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α4βδ GABA(A) Receptors Are High-Affinity Targets for γ-Hydroxybutyric Acid (GHB)

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α4βδ GABA(A) Receptors Are High-Affinity Targets for γ-Hydroxybutyric Acid (GHB)

Nathan Absalom et al. Proc Natl Acad Sci U S A.

Abstract

γ-Hydroxybutyric acid (GHB) binding to brain-specific high-affinity sites is well-established and proposed to explain both physiological and pharmacological actions. However, the mechanistic links between these lines of data are unknown. To identify molecular targets for specific GHB high-affinity binding, we undertook photolinking studies combined with proteomic analyses and identified several GABA(A) receptor subunits as possible candidates. A subsequent functional screening of various recombinant GABA(A) receptors in Xenopus laevis oocytes using the two-electrode voltage clamp technique showed GHB to be a partial agonist at αβδ- but not αβγ-receptors, proving that the δ-subunit is essential for potency and efficacy. GHB showed preference for α4 over α(1,2,6)-subunits and preferably activated α4β1δ (EC(50) = 140 nM) over α4β(2/3)δ (EC(50) = 8.41/1.03 mM). Introduction of a mutation, α4F71L, in α4β1(δ)-receptors completely abolished GHB but not GABA function, indicating nonidentical binding sites. Radioligand binding studies using the specific GHB radioligand [(3)H](E,RS)-(6,7,8,9-tetrahydro-5-hydroxy-5H-benzocyclohept-6-ylidene)acetic acid showed a 39% reduction (P = 0.0056) in the number of binding sites in α4 KO brain tissue compared with WT controls, corroborating the direct involvement of the α4-subunit in high-affinity GHB binding. Our data link specific GHB forebrain binding sites with α4-containing GABA(A) receptors and postulate a role for extrasynaptic α4δ-containing GABA(A) receptors in GHB pharmacology and physiology. This finding will aid in elucidating the molecular mechanisms behind the proposed function of GHB as a neurotransmitter and its unique therapeutic effects in narcolepsy and alcoholism.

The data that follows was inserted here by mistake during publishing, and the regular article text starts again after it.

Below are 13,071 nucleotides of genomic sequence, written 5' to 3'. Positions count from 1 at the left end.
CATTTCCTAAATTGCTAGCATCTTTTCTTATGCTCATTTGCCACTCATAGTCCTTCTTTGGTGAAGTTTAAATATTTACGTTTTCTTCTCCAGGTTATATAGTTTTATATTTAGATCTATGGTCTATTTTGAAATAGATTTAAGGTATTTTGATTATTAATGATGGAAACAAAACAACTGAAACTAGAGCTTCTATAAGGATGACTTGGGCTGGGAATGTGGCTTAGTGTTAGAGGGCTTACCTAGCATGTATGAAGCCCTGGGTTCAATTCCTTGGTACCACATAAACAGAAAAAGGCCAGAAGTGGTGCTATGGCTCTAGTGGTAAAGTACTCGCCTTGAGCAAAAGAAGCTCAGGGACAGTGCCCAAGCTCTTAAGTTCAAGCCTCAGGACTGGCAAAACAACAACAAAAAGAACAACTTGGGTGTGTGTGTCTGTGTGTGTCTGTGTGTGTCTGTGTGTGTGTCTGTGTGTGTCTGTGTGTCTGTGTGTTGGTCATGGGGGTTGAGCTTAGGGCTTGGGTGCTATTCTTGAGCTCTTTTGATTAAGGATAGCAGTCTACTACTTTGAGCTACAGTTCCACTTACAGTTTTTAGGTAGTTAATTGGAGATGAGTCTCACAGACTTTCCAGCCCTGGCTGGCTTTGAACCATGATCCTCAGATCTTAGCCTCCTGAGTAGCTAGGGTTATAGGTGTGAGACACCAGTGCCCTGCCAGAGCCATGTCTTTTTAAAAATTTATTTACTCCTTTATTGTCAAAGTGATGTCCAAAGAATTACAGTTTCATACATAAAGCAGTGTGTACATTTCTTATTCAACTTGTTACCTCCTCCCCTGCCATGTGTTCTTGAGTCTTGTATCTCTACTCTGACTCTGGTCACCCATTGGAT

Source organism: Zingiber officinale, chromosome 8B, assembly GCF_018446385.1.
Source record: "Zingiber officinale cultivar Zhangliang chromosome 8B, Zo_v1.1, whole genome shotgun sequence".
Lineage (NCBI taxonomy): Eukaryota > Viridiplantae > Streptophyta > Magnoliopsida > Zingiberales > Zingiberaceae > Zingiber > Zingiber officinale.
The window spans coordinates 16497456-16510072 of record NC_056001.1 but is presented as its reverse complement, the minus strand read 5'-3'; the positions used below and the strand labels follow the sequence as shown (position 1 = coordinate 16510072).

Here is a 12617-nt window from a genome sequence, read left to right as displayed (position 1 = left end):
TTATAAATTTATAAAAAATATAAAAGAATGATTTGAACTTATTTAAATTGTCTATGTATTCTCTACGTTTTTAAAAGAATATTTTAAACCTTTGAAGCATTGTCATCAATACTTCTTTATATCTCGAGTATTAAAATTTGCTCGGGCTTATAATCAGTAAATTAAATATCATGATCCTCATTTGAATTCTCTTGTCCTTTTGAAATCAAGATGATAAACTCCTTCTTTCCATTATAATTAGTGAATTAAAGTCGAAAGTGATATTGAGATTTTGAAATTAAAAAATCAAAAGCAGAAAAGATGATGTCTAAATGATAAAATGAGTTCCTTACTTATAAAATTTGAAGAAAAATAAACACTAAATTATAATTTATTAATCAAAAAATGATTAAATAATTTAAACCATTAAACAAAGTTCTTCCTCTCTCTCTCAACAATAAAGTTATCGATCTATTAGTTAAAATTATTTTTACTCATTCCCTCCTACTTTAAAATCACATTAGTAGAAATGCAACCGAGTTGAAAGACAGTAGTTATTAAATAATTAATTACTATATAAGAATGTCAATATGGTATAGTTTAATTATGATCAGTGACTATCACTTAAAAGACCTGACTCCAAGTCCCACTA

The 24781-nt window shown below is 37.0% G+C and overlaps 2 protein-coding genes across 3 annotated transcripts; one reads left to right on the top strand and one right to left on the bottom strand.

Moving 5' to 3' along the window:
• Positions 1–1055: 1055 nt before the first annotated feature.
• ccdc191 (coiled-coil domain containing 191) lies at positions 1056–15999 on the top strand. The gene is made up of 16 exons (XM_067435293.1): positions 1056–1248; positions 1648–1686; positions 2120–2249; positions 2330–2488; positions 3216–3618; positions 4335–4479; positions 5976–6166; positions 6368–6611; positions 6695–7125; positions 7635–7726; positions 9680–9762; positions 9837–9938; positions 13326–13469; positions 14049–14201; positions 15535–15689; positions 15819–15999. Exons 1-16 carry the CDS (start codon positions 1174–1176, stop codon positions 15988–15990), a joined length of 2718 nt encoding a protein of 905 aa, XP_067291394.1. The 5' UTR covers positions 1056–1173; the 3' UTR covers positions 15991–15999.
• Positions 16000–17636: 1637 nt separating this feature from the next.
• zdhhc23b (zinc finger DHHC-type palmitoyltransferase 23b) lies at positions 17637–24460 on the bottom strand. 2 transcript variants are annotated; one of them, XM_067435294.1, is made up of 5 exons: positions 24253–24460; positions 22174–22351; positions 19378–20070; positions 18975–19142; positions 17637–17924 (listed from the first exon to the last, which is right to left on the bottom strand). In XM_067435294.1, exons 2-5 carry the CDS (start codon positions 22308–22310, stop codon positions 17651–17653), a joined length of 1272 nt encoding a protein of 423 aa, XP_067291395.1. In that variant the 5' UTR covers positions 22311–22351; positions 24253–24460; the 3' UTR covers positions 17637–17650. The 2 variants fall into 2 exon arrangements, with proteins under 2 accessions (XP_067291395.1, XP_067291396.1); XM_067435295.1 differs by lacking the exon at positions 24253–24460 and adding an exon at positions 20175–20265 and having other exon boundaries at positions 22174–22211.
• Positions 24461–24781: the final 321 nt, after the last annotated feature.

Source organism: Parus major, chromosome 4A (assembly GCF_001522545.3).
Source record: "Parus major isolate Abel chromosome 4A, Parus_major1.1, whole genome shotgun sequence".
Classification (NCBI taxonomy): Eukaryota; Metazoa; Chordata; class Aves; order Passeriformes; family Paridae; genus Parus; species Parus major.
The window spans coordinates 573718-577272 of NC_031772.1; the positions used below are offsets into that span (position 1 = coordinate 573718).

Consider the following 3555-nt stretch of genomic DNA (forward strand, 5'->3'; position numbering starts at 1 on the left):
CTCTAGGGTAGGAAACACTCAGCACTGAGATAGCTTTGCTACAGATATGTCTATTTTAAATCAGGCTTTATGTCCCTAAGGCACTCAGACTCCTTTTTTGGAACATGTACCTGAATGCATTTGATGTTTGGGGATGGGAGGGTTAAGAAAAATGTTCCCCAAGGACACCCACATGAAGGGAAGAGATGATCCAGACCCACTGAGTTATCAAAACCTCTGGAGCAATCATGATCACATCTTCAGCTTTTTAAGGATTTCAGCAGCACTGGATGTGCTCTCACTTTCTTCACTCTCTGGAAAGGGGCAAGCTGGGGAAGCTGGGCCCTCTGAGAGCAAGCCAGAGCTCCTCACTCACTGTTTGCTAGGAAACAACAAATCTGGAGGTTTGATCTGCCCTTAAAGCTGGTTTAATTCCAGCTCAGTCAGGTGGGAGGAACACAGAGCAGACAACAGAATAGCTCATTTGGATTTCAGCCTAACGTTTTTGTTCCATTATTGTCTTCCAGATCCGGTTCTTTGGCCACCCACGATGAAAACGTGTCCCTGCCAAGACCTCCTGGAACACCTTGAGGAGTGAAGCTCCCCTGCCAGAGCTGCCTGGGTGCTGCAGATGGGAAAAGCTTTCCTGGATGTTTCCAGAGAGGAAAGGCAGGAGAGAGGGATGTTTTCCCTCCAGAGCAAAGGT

Conflict of interest statement

The authors declare no conflict of interest.

Figures

Fig. 1.
Fig. 1.
Photoaffinity labeling of high-affinity GHB binding sites from rat brain and isolation of target proteins. SDS/PAGE separations of [125I]azido-BnOPh-GHB radiophotoaffinity-labeled partially degraded binding proteins using time-dependent Proteinase K limited proteolysis. Arrows indicate the four protein bands isolated for proteomics analysis (top to bottom: ∼50, ∼28, ∼21, and ∼18 kDa).
Fig. 2.
Fig. 2.
Pharmacological characterization of GHB at recombinant αβδ-receptors in X. laevis oocytes. Representative GHB current traces at (A) α4β1δ and (B) α4β1 GABAA receptors. (C) Concentration response curve at α4β1–3δ-receptors normalized to GABAmax (means ± SEM; n = 4–6). (D) GHB (closed circles) and GABA (open circles) I-V relationships at α4β1δ-receptors (n = 7). Reversal potential was not significantly different for GABA and GHB currents (Vrev = −25.2 ± 3.9 and −27.8 ± 4.8, respectively; P = 0.68, Student t test).
Fig. 3.
Fig. 3.
Abolishment of GHB response by gabazine coapplication and α4F71L point mutation. (A, Left) Representative gabazine inactivation trace of GHB currents at α4β1δ. (A, Right) Summarized data displaying fraction of GHB current at α4β1/δ (means ± SEM; n = 3). (B, Left) Representative traces of GABA and GHB-elicited currents from α4β1, α4(F71L)β1 (Upper), and α4(F71L)β1δ (Lower). (B Right) Summary (means ± SEM) of 30 mM GHB effects at α4β1 vs. α4(F71L)β1 (***P = 6.3 × 10−5) and 100 μM GHB at α4β1δ vs. α4(F71L)β1δ (*P = 0.011).
Fig. 4.
Fig. 4.
GHB high-affinity radioligand binding to rat and KO mouse brain preparations. (A) Gabazine and GABA inhibition of [3H]NCS-382 (16 nM) binding to rat brain homogenate (pKi 4.7 ± 0.11 and 2.7 ± 0.021, respectively; n = 3). (B) Autoradiograms of [125I]BnOPh-GHB (100 pM) binding to horizontal brain sections (n = 2). (C and E) Inhibition by GHB and NCS-382 and (D and F) saturation of [3H]NCS-382 binding (16 nM) to membrane preparations from α4- and δ-subunit KO mouse brains, respectively (means ± SEM), showing significantly lower binding in α4 KO vs. WT (P = 0.0056).

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